It’s Thursday, and while that means everyone is just one day away from the weekend, it also means it’s time to throw back — to an earlier period in Food Network’s history. Check back on FN Dish every Thursday to find the latest #tbt of your favorite chefs and get a retro look at their earliest days on TV.
In his latest two series, The Great Food Truck Race and Food Court Wars, Tyler’s shining the spotlight on two relatively young culinary trends: mobile eateries and food court dining. But before he was traveling coast-to-coast with food truck rookies or helping aspiring entrepreneurs launch their own shopping mall restaurant, he was teaching kitchen basics on How to Boil Water and rescuing home cooks on Food 911, two of Food Network’s earliest programs.
Premiering in the early 1990s, How to Boil Water was originally hosted by Emeril Lagasse, but eventually Tyler took over, and soon he was the “teacher” advising his co-host, Jack Hourigan, on how to make classic favorites like Teriyaki Chicken Wings and Scalloped Potato Gratin. He introduced seemingly difficult cooking techniques with ease and made the kitchen approachable for novice chefs, something he continued to do when he took his passion for teaching into viewers’ homes on Food 911.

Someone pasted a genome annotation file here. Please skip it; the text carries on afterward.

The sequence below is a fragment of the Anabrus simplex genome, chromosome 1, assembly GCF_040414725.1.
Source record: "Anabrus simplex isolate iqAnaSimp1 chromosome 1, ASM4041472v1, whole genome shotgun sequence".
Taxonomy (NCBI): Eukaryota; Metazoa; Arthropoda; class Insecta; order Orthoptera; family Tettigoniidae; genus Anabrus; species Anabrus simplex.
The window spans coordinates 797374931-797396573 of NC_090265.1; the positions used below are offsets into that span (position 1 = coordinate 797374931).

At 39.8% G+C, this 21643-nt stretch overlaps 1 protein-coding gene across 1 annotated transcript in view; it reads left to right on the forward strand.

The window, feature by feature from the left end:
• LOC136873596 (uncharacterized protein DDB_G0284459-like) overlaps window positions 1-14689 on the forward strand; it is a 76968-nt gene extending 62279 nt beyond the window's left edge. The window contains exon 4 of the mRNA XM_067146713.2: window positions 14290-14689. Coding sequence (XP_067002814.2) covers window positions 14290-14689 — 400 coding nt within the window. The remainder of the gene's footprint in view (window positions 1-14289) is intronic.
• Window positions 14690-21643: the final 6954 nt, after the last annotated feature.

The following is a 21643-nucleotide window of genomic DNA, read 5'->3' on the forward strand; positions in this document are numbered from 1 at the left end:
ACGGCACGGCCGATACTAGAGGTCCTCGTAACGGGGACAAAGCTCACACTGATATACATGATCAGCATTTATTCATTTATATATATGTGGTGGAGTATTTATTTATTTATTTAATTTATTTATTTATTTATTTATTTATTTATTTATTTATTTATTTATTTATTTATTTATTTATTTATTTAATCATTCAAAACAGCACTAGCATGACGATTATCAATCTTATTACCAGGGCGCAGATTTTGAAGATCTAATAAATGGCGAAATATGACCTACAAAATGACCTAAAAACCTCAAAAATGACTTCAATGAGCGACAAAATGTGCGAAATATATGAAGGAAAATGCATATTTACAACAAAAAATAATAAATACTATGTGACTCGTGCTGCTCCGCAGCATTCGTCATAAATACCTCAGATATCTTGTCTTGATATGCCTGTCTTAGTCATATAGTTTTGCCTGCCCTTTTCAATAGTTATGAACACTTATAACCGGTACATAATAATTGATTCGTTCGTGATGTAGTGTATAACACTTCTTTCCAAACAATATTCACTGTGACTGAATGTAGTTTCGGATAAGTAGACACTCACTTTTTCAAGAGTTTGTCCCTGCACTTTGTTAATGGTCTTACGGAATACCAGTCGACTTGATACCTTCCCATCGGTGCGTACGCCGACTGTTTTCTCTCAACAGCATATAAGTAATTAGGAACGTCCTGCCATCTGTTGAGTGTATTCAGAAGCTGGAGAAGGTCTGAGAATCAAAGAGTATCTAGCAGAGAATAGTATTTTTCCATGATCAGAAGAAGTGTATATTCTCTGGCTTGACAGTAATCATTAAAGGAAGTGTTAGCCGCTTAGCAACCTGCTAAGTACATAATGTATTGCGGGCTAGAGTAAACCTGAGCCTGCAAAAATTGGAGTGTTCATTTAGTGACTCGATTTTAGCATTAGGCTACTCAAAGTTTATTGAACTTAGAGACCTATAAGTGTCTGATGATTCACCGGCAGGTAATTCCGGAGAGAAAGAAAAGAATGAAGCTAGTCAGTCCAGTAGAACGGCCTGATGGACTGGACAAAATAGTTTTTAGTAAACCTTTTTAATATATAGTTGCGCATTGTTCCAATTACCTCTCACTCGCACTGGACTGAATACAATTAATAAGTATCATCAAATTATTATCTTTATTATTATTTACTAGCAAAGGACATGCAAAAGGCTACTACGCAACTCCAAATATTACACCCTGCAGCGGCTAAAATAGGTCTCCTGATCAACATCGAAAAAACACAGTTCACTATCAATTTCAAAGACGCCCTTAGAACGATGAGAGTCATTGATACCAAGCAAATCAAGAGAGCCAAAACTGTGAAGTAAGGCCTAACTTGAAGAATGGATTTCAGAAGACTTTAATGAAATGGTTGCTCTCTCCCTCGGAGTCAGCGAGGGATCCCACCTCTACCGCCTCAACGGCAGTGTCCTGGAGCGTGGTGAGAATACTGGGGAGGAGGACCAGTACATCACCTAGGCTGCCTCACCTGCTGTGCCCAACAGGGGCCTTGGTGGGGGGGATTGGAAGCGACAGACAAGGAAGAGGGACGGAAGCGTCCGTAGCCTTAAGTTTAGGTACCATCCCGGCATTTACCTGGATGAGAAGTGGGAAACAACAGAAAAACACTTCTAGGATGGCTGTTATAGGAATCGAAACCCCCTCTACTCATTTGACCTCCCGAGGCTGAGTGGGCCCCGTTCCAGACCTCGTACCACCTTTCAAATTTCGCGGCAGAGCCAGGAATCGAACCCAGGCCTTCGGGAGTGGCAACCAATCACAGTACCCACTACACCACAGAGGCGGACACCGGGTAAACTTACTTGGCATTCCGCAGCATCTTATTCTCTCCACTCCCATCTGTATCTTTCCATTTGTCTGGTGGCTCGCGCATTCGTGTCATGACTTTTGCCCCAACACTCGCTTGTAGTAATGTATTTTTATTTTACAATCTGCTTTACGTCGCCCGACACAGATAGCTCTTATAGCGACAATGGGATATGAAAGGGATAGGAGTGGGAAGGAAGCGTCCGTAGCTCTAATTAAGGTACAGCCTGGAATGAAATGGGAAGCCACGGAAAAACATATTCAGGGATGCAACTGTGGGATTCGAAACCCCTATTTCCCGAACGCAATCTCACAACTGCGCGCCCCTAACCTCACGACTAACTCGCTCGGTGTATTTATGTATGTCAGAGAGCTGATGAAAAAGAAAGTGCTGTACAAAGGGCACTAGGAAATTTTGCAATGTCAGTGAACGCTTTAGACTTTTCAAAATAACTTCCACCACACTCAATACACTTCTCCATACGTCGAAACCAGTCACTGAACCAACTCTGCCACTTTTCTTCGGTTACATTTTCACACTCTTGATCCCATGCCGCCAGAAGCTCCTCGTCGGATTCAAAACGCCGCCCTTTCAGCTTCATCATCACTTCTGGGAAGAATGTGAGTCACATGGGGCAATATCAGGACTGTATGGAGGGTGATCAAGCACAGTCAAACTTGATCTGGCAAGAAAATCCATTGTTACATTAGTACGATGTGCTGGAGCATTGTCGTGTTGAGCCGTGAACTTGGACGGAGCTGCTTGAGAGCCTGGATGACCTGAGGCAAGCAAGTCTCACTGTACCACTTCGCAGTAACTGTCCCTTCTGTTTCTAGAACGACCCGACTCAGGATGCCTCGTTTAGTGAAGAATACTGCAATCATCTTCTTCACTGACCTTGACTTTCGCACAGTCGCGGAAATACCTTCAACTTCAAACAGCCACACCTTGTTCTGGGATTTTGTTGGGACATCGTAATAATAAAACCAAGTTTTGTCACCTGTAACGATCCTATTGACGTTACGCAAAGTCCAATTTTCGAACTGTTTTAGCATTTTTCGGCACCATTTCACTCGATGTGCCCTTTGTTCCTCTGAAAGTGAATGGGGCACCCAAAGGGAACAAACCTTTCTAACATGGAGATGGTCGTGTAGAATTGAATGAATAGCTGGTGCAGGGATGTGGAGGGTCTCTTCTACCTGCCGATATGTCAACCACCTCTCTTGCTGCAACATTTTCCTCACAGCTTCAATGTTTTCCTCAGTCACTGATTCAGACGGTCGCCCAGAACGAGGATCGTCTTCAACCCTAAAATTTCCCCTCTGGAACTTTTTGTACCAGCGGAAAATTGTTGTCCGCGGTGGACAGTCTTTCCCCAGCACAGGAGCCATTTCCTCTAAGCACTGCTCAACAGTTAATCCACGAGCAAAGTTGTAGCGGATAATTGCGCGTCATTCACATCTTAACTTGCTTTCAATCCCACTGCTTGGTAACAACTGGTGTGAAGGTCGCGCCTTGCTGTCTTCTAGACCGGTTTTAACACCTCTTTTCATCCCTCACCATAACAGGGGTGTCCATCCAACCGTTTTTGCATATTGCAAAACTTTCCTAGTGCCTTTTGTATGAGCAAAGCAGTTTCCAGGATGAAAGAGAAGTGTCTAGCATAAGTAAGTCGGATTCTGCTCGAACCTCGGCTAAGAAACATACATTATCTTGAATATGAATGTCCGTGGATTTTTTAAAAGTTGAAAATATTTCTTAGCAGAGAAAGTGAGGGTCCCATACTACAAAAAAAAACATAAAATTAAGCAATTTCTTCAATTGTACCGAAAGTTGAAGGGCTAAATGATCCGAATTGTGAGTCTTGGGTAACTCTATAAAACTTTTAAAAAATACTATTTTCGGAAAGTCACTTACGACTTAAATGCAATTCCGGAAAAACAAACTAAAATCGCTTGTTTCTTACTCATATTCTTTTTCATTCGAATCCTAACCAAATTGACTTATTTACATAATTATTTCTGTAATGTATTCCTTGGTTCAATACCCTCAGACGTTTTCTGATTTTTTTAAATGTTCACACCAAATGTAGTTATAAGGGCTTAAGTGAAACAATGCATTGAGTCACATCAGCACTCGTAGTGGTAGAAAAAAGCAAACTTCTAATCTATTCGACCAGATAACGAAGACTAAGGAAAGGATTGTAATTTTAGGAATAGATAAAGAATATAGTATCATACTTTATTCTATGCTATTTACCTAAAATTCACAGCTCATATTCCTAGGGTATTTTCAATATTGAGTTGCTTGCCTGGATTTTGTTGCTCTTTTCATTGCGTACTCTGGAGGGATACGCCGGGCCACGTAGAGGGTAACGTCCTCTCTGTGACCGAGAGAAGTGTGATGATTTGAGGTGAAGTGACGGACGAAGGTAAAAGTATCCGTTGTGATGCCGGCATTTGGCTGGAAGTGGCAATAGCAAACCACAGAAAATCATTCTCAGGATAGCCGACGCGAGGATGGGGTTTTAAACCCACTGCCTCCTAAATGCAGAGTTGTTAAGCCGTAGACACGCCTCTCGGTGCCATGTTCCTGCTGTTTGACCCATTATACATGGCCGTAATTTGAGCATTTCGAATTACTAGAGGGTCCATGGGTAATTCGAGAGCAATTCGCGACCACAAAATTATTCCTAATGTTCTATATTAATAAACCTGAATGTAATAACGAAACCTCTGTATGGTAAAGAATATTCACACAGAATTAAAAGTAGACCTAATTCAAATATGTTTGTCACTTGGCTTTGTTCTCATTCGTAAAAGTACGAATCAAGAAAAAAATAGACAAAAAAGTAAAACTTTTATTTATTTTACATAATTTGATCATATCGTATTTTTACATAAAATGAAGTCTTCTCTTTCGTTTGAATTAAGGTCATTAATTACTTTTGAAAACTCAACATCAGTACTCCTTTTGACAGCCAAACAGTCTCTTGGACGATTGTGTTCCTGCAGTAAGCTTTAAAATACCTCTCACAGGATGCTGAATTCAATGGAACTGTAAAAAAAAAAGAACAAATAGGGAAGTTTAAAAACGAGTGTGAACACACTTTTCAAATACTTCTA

With Tyler’s guidance and his go-to recipes for dishes like Spaghetti alla Carbonara and Chicken Enchiladas, everyday home cooks served from-scratch meals in their own homes on Food 911, and they were left with just a bit more kitchen confidence, thanks to him.
Tyler’s signature recipes soon led to what is perhaps his best-known show, Tyler’s Ultimate, wherein he offers step-by-step how-tos for creating the most timeless, tried-and-true versions of countless dishes. Among some of the most popular dishes are his five-star Caesar Salad and A Gooey, Decadent Chocolate Cake, fit for a celebration and casual entertaining alike.
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